A Rant on Lunchboxes

A year and a half ago I bought a lunchbox for my son.  I spent considerable time researching to find one that fit my requirements: non-BPA plastic (if containers were plastic), a sort of bento style in that there were multiple containers that would fit well together into one lunchbox that hopefully was padded/insulated, and not too outrageously priced.  I finally settled on Litter Free’s lunch box.  It has the insulated box I was looking for, four containers that fit well together, and one water bottle that is not ginormous like so many of them.  Also, it was available at my local Co-op for $30.  That still seemed pricey to me, but I thought it would last.

Broken Zippers on Both
Broken Zippers on Both

Sadly, after less than 9 months the inside lining was tearing, the pull tabs on the zippers were breaking off, and the water bottle was so poorly designed that it always leaked.  I contacted the company and they sent me a new liner boxer and a new water bottle lid quite promptly and I was pleased with that outcome.  However, fast forward one year and here is my report: the new water bottle lid is the same as the old one and so it leaks rendering it useless.  (I had thought the old one was defective, but, no, the design was defective so it will always leak.)  One pull tab on the zipper has broken off (luckily there are two zipper pulls).  Again, the lining of the lunchbox is tearing.  Then, I see articles like this one, Scientists Condemn FDA , about how the new BPA-free plastic containers have other chemicals that are most likely just as bad as BPA, and maybe even worse.  Suffice to say, I will not buy another of these lunchboxes! I don’t blame this individual company though.

What I am tired of, and frustrated by, is the lack of government regulation to protect consumers.   Libertarians insist that we can make our own informed choices and therefore the market will weed out the bad products/companies and that government regulation stifles growth and just “gets in the way of innovation.”  But I think this is complete bulls**t.   Can consumers really test all products for safety?  No.  Are we supposed to have mini-laboratories at home?  I don’t think so.  How can I check all my meats for salmonella, E. coli, listeria, etc?  How the dickens can I study the long-term effects of endocrine disrupters on humans at home?  Perhaps they mean that consumers should research others’ research to find the answers.  But, I find it increasingly difficult to wade through all the information available to find the trustworthy answers.  Google any kind of questions like the ones above and invariably millions of hits come up.  And how do we know which ones are legit?  I wish I lived in a country that was guided by the precautionary principle: that the burden of proof regarding a product’s safety was upon the manufacturer.  Not that they could continue to market a product until there was proof that it caused harm.  What a revolutionary idea!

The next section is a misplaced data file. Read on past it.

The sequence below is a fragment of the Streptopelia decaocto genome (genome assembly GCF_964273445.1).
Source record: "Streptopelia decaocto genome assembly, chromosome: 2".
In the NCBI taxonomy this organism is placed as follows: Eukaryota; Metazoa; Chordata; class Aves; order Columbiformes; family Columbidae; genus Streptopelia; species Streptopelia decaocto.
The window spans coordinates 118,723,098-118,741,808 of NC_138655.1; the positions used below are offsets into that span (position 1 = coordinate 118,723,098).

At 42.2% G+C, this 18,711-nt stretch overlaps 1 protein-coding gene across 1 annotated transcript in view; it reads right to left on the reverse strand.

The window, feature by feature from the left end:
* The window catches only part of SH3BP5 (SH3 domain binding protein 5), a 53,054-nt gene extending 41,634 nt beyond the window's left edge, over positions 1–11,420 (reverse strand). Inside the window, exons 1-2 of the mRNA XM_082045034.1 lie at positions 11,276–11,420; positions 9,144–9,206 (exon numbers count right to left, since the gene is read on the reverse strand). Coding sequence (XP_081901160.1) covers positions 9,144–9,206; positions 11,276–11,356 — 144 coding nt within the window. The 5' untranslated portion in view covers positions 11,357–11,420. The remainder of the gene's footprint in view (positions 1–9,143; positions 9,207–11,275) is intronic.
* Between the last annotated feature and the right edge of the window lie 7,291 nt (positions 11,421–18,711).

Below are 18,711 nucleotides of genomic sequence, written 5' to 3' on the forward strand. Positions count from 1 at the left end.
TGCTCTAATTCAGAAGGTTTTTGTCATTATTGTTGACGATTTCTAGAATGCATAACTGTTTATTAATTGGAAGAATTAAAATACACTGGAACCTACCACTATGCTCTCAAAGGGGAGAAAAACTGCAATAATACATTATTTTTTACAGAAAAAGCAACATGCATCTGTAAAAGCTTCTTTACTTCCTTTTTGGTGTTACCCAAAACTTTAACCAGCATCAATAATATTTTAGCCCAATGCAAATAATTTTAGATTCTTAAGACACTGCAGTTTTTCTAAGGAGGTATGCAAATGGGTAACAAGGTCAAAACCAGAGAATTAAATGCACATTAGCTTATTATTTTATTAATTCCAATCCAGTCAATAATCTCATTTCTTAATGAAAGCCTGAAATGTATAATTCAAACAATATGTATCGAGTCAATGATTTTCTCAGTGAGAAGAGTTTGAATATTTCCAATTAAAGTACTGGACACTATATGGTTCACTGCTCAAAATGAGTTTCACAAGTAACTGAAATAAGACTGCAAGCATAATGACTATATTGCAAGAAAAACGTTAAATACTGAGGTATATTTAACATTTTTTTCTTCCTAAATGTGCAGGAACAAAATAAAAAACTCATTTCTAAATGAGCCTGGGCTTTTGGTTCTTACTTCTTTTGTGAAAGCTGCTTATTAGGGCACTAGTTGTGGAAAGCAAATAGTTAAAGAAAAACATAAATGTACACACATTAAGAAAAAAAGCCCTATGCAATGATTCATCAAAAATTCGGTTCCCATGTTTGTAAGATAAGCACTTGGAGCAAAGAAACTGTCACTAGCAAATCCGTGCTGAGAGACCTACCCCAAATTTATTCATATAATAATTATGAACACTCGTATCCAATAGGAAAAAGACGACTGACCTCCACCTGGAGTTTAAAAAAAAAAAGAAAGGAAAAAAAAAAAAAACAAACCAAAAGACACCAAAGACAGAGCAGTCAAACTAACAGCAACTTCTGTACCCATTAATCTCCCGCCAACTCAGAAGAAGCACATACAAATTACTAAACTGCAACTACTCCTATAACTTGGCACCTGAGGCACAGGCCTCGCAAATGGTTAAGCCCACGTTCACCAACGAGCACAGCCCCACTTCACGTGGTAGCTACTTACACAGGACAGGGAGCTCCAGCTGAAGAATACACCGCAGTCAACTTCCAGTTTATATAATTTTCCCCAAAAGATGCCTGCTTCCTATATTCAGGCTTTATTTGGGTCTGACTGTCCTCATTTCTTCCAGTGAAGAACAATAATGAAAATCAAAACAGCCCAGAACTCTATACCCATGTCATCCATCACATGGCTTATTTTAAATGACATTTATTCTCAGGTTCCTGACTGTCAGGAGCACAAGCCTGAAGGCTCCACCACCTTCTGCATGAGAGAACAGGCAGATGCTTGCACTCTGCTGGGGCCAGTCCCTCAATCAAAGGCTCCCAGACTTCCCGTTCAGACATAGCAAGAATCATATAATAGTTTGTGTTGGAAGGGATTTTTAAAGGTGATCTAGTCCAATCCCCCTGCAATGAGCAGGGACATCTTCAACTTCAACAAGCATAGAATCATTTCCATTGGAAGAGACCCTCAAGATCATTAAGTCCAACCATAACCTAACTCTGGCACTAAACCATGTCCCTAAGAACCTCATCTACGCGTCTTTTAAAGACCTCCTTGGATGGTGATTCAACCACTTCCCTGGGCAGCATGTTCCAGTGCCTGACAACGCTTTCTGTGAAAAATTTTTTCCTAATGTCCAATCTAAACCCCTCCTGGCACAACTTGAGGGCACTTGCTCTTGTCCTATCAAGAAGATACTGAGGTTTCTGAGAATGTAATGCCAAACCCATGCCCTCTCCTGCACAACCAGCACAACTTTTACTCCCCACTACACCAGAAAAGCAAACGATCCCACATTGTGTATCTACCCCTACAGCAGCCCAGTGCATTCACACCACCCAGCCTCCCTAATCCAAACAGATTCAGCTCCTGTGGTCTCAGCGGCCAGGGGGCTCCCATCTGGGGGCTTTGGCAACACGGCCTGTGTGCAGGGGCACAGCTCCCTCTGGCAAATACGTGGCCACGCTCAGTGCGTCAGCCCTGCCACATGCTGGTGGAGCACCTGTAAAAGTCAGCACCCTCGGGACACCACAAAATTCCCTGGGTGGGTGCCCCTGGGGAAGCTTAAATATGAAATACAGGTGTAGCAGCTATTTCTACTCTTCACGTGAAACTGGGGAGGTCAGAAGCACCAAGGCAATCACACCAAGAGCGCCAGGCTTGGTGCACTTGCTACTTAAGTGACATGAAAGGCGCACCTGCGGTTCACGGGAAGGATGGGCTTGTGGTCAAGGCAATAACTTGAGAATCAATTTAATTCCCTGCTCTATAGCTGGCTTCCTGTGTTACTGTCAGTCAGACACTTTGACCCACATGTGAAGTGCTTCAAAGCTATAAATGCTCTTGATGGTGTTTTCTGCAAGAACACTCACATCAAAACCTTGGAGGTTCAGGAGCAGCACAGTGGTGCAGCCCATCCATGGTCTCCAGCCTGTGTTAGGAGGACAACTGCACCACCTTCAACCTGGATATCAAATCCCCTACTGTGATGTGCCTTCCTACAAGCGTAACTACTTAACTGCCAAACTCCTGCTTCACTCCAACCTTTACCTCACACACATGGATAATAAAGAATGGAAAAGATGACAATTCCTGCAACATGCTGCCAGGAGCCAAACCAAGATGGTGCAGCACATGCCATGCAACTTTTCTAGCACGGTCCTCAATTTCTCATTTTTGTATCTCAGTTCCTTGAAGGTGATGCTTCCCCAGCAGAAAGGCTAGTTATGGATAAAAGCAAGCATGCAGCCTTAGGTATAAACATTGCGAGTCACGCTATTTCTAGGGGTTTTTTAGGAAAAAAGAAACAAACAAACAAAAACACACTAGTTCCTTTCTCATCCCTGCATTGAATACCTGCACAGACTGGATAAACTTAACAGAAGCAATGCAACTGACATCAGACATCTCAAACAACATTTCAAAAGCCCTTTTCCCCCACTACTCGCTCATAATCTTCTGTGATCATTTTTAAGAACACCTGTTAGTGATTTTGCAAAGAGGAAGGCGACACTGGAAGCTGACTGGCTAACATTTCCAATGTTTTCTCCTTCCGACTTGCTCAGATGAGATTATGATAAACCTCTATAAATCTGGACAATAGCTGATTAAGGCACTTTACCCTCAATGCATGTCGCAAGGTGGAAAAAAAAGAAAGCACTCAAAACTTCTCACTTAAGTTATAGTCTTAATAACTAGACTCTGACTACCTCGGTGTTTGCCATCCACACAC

Seam Coming Undone
Seam Coming Undone